19 January 2015

Mitigating the Threat to your Digital Profile

Like it or not, we all have a digital profile or “footprint” that we leave all over the internet and it can be used against us by all sorts of nefarious characters.  It is important for service members in particular to pay close attention to their digital profiles.  Both state and non-state characters have been known to target service members specifically in order to gather open-source intelligence or plan attacks. Fortunately, there are steps we can take to make this harder and help mitigate the various threats to our digital profiles.

One of the easiest things we can do when it comes to social media is use the available privacy settings to the fullest extent and know all online friends personally.  Iran is just one country that has been known to use fake profiles (social engineering) on Facebook, LinkedIn, Twitter and other social media sites to target military and political leaders in order to gather login data and infect computers with malware (http://www.reuters.com/article/2014/05/29/iran-hackers-idUSL1N0OE2CU20140529).  

Another recommended practice is to limit the use of location services as much as possible.  Google tracks the location history of your smartphone constantly.  It displays all this information on a nifty website with locations, dates and timestamps overlaid on Google Maps, and it is fairly accurate.  If someone has your Google account login info and your phone number, they can see where you live, work, and anywhere you visit as long as you have your phone with you and your location services are switched on.  The patterns of daily life are unavoidable but when you see it all on a map, over time it is easy to figure out where you live, where you work, who your friends and family are, and where you like to hang out.  This information is stored indefinitely until you go and delete it.  I looked at mine and saw over a year’s worth of location information stored, which was easily searchable.  Just Google search “Google location history” and you can see your own.  I found it kind of creepy but also enlightening.  I now keep my location services off most of the time.

One more tip is to never use default passwords.  Never!  Many things such as webcams, home security systems, and even baby monitors have default passwords that are also publicly available online (like the customer service section of a particular products webpage).  There are even websites that stream live footage from cameras with easily hacked default passwords or no passwords at all (http://www.washingtonpost.com/news/morning-mix/wp/2014/11/21/how-a-russian-web-site-peers-into-your-home-even-your-babys-room-by-hacking-webcams/).  Military and government websites like AKO require strong passwords and you should meet the same requirements for your own social media and online bank accounts.  Just be sure to never use the same password for different accounts.  If someone gains access to one password, they can use it to access additional accounts if you aren’t careful.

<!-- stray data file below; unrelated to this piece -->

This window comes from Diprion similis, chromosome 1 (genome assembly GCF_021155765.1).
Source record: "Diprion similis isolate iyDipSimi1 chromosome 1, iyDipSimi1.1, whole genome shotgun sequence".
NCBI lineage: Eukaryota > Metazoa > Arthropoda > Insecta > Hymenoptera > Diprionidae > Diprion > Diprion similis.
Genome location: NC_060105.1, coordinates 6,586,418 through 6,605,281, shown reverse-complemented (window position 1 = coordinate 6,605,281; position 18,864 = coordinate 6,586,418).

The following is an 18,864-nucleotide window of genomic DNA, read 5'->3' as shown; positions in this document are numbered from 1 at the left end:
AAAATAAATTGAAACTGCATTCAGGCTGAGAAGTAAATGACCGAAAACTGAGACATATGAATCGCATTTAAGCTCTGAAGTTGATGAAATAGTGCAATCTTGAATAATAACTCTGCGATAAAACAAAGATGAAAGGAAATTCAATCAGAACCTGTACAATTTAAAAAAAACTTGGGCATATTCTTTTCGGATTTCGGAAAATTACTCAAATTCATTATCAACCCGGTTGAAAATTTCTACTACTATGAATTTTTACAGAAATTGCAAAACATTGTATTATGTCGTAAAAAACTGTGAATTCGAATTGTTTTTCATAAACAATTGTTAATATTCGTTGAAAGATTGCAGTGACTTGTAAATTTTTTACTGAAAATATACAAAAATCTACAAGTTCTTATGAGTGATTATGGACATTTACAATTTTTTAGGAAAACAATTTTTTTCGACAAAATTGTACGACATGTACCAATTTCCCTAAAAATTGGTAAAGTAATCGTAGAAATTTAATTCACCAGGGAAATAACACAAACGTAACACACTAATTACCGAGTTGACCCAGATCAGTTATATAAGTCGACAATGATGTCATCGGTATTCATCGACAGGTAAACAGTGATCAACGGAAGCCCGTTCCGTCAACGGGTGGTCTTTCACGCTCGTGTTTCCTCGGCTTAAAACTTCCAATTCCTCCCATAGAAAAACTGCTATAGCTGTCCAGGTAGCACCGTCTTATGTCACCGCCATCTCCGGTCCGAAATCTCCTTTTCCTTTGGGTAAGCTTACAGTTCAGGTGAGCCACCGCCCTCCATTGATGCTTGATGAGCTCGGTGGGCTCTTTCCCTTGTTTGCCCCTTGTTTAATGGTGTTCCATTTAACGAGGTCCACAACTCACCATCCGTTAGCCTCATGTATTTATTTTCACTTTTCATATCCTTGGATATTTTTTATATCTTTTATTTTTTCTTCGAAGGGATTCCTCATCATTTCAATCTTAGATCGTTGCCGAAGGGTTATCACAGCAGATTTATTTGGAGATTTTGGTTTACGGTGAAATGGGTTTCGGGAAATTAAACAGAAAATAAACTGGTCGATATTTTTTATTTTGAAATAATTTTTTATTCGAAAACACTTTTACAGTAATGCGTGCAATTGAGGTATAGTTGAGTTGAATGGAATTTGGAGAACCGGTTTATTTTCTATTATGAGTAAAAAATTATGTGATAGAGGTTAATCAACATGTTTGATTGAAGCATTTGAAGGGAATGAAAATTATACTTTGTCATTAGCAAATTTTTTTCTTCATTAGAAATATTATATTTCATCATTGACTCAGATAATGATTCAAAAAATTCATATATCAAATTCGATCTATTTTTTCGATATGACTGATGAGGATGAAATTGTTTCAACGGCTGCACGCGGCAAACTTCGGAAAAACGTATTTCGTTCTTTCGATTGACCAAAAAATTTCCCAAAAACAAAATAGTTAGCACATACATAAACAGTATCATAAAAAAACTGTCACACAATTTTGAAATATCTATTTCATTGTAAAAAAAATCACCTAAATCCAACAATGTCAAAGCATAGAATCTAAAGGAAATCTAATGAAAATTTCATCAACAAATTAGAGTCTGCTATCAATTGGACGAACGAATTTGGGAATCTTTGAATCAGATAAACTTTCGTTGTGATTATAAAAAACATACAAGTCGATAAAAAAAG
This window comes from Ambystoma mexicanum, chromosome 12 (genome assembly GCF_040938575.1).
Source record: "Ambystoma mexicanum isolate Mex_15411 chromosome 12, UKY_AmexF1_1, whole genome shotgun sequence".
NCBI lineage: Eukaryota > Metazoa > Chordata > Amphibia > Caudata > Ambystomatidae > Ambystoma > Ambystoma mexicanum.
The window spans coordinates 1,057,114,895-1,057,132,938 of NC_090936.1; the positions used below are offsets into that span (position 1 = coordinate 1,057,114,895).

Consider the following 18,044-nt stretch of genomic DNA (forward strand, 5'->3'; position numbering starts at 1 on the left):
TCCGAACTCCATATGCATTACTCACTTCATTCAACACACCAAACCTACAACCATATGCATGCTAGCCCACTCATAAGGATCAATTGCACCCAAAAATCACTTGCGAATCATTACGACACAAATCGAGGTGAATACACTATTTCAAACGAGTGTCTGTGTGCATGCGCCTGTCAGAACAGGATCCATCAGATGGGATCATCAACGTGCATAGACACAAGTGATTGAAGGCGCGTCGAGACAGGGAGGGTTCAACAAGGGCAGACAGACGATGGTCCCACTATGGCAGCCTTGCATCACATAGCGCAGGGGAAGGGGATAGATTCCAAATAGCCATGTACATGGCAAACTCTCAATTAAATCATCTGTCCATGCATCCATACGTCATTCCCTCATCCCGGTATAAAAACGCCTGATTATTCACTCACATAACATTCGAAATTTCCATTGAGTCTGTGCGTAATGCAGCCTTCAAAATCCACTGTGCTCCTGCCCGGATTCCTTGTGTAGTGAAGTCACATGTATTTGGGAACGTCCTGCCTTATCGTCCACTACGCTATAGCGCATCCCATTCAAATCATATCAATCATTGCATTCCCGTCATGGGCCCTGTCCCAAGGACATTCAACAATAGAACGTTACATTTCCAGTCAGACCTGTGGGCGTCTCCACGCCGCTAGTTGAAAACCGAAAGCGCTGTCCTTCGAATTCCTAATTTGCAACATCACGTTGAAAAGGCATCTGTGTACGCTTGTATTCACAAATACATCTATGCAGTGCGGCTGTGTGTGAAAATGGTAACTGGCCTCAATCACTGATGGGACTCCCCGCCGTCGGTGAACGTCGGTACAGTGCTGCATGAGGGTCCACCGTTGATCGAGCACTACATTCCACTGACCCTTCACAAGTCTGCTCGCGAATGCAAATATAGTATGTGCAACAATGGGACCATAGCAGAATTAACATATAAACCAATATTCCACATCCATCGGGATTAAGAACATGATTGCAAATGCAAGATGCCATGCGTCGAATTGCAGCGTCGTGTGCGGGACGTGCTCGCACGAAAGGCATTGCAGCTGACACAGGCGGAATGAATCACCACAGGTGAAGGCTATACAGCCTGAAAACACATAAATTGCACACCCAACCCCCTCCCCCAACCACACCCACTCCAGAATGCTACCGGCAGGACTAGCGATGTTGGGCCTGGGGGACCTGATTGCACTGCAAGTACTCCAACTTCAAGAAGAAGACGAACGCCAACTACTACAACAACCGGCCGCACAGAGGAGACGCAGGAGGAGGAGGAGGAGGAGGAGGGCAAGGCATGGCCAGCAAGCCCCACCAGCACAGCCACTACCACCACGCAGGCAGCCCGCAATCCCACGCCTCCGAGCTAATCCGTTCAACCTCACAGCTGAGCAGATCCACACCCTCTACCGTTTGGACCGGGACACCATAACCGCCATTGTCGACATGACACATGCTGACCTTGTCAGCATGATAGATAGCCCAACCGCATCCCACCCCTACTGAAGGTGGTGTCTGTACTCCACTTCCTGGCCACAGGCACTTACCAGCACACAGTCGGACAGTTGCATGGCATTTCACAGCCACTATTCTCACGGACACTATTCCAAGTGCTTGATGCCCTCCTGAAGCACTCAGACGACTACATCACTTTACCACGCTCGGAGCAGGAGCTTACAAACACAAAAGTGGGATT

It only takes a few pieces of information for an adversary to start connecting the dots.  A full name and partial address is usually enough to yield results in a public records search.  If you know an email address, username or phone number, sites like Spokeo.com can generate lots of information on a specific individual by searching white pages, public records, and social media.  If you have kids, try a search using their full name, age, and the town they live in and see what results come back.  If you get a lot of accurate hits from social media accounts or other sites, you might want to think more about access, privacy settings and shared information.  The lesson learned is to be careful with your Personally Identifiable Information and don’t spread this sensitive information all over the internet for someone to use against you.  

With the persistent threat from both state and non-state actors targeting service members online, we must all take a few simple steps to help safeguard our digital profiles.  Failure to do so makes you a much easier target for bad actors and, unless your job already makes you a high-profile target, the bad guys prefer the easy targets.  Being aware of this threat and taking these basic precautions will help you mitigate the chances of being targeted online.  Today, terrorist groups are using social media to target service members and their families.  Taking these basic precautions while online will help protect you and your loved ones from those who wish to do us harm.

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